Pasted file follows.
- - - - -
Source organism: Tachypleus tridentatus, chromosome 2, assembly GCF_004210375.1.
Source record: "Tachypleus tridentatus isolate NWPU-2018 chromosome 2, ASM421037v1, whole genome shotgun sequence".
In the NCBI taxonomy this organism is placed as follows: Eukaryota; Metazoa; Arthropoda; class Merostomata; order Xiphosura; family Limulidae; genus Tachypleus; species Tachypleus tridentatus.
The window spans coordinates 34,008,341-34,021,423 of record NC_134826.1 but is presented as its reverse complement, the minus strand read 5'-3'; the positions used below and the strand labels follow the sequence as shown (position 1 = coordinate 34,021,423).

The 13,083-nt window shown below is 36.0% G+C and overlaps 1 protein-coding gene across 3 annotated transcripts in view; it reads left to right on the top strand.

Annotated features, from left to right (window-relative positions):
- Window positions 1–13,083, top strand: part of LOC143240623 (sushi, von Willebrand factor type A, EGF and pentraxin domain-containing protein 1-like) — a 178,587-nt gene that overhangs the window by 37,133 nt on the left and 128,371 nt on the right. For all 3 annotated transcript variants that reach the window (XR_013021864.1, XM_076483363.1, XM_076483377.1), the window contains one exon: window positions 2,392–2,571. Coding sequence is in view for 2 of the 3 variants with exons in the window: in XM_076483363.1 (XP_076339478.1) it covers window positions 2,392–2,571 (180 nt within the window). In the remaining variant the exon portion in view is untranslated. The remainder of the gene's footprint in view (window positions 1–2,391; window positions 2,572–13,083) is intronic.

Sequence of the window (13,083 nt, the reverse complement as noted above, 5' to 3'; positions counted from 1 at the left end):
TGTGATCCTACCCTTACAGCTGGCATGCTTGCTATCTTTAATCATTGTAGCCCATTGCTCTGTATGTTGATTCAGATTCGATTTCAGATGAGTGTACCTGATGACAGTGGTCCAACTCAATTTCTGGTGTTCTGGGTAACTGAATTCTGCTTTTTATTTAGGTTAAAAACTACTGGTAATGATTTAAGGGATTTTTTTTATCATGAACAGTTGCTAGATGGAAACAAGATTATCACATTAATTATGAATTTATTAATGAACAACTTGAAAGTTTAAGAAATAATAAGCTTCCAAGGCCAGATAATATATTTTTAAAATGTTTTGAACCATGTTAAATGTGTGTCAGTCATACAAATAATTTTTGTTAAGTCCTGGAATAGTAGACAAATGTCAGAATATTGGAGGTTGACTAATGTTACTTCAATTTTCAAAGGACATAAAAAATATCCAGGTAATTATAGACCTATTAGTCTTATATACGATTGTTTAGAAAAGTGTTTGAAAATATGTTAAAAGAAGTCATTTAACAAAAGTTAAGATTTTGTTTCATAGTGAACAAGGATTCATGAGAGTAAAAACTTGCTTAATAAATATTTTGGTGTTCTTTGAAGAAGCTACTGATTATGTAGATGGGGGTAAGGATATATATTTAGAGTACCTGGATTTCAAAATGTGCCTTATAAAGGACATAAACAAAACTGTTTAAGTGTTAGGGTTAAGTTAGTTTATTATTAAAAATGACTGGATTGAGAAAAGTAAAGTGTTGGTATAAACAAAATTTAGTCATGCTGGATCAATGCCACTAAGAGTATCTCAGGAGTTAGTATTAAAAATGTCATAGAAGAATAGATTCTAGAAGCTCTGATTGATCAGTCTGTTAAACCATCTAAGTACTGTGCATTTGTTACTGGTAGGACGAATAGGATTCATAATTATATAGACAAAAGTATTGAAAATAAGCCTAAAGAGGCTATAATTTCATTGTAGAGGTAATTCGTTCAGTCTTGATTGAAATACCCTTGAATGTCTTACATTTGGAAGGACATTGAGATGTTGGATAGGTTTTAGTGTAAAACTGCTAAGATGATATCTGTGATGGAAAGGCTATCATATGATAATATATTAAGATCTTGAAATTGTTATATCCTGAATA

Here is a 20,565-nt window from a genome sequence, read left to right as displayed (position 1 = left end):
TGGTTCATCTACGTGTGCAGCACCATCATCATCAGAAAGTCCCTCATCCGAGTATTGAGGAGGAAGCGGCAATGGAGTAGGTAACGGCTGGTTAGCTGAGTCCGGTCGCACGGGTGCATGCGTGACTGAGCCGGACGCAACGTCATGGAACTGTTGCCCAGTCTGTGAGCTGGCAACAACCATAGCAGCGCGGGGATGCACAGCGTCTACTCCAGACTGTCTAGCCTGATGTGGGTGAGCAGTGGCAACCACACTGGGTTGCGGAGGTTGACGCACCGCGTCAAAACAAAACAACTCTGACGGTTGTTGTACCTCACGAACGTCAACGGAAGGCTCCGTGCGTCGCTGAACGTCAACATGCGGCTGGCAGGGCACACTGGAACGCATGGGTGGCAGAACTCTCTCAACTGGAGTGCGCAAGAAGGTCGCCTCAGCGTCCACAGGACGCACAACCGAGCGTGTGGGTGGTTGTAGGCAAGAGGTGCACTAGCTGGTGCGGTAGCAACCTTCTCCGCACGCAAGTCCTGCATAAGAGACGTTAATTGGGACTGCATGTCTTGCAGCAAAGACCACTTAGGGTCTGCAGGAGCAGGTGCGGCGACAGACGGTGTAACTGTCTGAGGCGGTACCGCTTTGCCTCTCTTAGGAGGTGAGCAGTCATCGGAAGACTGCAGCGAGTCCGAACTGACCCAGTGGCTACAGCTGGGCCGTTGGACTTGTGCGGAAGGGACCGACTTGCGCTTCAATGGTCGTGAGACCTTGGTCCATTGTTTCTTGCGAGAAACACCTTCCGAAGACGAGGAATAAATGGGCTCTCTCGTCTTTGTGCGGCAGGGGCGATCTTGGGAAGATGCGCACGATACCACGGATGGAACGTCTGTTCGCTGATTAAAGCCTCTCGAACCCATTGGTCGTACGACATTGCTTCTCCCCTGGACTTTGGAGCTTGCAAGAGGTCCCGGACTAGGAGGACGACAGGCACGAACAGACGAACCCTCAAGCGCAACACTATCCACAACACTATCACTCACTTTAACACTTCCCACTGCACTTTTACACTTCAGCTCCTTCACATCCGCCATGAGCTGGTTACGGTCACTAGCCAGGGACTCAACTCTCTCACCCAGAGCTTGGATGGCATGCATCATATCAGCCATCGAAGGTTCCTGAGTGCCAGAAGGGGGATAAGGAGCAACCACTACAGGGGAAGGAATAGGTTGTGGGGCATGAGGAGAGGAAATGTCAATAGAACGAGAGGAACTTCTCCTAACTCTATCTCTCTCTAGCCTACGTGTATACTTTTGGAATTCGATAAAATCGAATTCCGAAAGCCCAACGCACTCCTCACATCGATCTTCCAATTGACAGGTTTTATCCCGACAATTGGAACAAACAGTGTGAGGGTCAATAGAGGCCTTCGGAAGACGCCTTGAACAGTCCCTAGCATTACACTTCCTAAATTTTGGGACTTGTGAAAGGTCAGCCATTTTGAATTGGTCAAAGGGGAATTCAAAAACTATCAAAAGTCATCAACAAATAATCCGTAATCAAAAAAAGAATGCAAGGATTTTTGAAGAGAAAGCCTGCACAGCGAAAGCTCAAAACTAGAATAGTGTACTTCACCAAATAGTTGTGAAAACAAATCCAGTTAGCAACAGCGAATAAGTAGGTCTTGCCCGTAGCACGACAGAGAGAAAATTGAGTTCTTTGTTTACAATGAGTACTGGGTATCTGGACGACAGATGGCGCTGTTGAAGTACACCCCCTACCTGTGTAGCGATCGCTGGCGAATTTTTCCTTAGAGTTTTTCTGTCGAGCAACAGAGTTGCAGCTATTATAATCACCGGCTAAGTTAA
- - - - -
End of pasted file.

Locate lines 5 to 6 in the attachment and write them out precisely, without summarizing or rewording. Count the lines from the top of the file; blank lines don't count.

The 13,083-nt window shown below is 36.0% G+C and overlaps 1 protein-coding gene across 3 annotated transcripts in view; it reads left to right on the top strand.

Annotated features, from left to right (window-relative positions):